The Far North Region of the Republic of Cameroon is the northernmost constituent Area, threefold victim of phenomena such as the Islamic sect Boko-Haram, the Covid-19 pandemic and most importantly the devastating effects of climate change.
Our mission, (fully funded by Global Youth Mobilization and conducted by YUNIBF in early June 2022), took us to the village of Mora in the Mandara Mountains in the far west of the Mayo-Sava Division which is home to the “Kirdi” people. Down there, I witnessed an unexpected climatic situation with serious effects on the environment and human development.The month of June, previously a cool, rainy period characterized by intense rural activities such as farming maize, millet, sorghum, cotton groundnuts…(the main occupation of the indigenous population of the region), is no longer identified as such and that is the observation my team andI made during our sojourn in the Mayo-Sava Division.
The period of our stay was characterized by a strong heat wave reaching 48 degrees Celsius and a rarity of rain ever recorded so far. This year, the area had experienced its very first rain at the beginning of April, thus simulating its early return. This risky simulation was going to deal a hard blow to the population, for it will unfortunately have them misled. In other words, there will be no rain until mid-June (months later), when farmers had rushed to go and sow immediately after the first rain of the year. Lady rain will not return, jeopardizing hundreds of tons of seeds underground, destroyed by a fiery and merciless sun. More than 80 percent of seeds will die from lack of water. The heat is scorching, water is becoming scarce, the lakes are drying up, drought is intensifying, food reserves are dwindling and fear of the worst intensifies. That situation is likely to increase food crisis, malnutrition, environment destruction, and school disruption in the short term. Climate change effects are even threatening peace and harmony in the community and can force millions to move southward in the long term if nothing is done.
On a mission in the area to empower indigenous populations in tackling the phenomenon, my team and I collaborated with the local authorities towards inclusive, sustainable and achievable solutions. To this end, an awareness, training and action program has been jointly developed and implemented. As a result, “30 young girls and boys plus 300 women and men from the indigenous community” (YUNIBF 2022) have been identified, trained and called upon to carry out actions which included the promotion and protection of the environment; the planting of plants, the use of improved hearths in order to preserve trees, avoidance of slash and burn and moreover, the practice of smart agriculture to deal with the threat about food crisis or children education. In this regard, Kourbe Mahama, an indigenous girl from a family of farmers said: “with no income from the farming activities, my educational future is uncertain. When out of school, young girls like me are forced into early marriages. Knowledge on smart agriculture can help us adapt to climate change”.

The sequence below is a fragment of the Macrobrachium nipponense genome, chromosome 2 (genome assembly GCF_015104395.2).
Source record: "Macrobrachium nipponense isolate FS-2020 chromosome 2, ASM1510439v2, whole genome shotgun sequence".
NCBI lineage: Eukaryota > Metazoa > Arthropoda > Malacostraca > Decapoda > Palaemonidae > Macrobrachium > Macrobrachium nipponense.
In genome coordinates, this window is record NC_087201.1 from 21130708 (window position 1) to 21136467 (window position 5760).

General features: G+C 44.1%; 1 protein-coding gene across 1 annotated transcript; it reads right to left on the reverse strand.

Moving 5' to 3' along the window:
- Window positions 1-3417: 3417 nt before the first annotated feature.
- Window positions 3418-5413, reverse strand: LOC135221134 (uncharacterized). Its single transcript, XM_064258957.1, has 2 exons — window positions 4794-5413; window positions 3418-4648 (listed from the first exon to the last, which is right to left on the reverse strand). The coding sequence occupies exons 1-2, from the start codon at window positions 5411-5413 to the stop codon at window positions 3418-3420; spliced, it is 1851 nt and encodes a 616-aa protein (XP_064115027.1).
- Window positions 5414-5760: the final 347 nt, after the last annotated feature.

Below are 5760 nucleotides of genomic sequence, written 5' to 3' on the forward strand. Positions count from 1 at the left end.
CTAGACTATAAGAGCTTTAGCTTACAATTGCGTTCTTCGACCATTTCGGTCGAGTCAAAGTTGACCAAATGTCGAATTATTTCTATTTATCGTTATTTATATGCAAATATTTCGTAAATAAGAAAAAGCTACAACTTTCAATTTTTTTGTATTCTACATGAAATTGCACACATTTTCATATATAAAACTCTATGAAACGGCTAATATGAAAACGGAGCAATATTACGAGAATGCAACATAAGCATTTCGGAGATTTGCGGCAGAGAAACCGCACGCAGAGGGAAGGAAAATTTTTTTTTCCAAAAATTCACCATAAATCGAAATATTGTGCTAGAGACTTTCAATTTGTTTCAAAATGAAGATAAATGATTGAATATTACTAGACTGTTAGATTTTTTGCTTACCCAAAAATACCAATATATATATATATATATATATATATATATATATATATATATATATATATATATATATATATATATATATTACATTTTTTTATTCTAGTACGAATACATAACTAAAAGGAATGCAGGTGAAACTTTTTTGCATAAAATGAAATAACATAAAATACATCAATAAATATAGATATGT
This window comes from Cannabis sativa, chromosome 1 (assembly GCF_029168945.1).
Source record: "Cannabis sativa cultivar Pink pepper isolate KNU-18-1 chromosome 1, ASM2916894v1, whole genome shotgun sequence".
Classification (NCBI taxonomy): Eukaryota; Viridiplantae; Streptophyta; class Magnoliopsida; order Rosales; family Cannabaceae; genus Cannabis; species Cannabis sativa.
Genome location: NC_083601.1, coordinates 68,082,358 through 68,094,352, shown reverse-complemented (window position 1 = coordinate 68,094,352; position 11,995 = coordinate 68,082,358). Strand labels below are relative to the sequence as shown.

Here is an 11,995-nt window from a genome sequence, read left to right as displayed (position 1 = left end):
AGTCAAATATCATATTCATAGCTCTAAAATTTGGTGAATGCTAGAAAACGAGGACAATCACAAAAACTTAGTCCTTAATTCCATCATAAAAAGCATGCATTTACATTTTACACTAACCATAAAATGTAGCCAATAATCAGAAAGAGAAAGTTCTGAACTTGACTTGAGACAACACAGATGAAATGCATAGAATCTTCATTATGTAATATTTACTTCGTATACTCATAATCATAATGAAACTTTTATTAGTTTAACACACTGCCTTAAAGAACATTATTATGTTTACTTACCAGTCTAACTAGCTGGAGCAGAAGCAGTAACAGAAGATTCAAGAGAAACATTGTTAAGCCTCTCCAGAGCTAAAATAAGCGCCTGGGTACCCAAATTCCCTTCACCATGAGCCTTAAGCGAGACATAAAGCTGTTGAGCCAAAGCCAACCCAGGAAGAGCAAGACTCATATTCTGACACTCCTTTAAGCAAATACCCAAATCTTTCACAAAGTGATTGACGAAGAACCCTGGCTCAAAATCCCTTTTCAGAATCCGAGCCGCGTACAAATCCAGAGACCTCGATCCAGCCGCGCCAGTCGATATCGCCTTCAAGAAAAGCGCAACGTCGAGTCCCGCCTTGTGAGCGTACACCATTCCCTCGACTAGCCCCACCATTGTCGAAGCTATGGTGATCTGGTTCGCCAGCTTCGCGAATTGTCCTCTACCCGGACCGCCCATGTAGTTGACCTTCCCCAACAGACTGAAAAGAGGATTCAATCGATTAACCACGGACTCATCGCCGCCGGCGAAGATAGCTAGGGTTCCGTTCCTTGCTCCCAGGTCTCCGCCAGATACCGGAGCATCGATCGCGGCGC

“With no income from the farming activities, my education future is uncertain. When out of school, young girls like me are forced to early marriages. Knowledge on smart agriculture can help us adapt to climate change”.
The population has also been empowered in working with local institutions towards participating in decision-making processes with regards to climate change related issues. Zaké Boukar, the acting Mayor of Mora welcomed the collaboration with indigenous representatives and asked for more actions to tackle the climate crisis in his region.
In addition to those actions, we have been able to provide financial support to the community’s farmers to leverage the loss of seeds damaged by the lack of rain. Aboubakar Abou, the indigenous community’s representative stated that: “Given the current situation, we can no longer expect anything from what we sowed 45 days ago without water. We are compelled to provide other seeds for a possible return of rain. The thing is that we can do it for all in the community”. This statement illustrates how important compensation for Loss and Damage is critical for vulnerable communities facing climate crisis.
In three days of activities, we attempted and implemented solutions that safeguard hopes that humans can sustainably live and develop in that becoming hostile area. Yet, more needs to be done.
“Once upon a time, I could find wood just Behind my house to cook with. Today, I have to go far away, running the risk of encroaching On someone’s property. I understand that we need to plant more trees, but how can we avoid cutting them down when we are 100% dependent on wood to cook
Though our actions have significantly impacted the target community, they still remain very limited to reach satisfaction. Consequently, national governments and the international community must fully commit to take appropriate and urgent actions by providing direct solutions to victims or supporting NGOs such as “Loss and Damage Youth Coalition” (LDYC) which has made loss and damage a top priority so far. This is a right and should not be seen as a favor, considering some related conventions and other relevant legal instruments in this domain, calling on the developed countries (being the biggest polluters), to financially support developing countries to compensate for the loss and damage.
However, action must be taken now. COP27, fundamentally, is an appropriate platform to advance the cause of loss and damage. Hopefully the missing voices will be heard.
″We belong to the family of humanity, we have the right to life and the right to a livable, secure and sustainable environment. We have been living in our land for centuries, we do not want to become climate refugees by tomorrow. Help us stay home! ″ (Indigenous Moura message to cop27 presidency)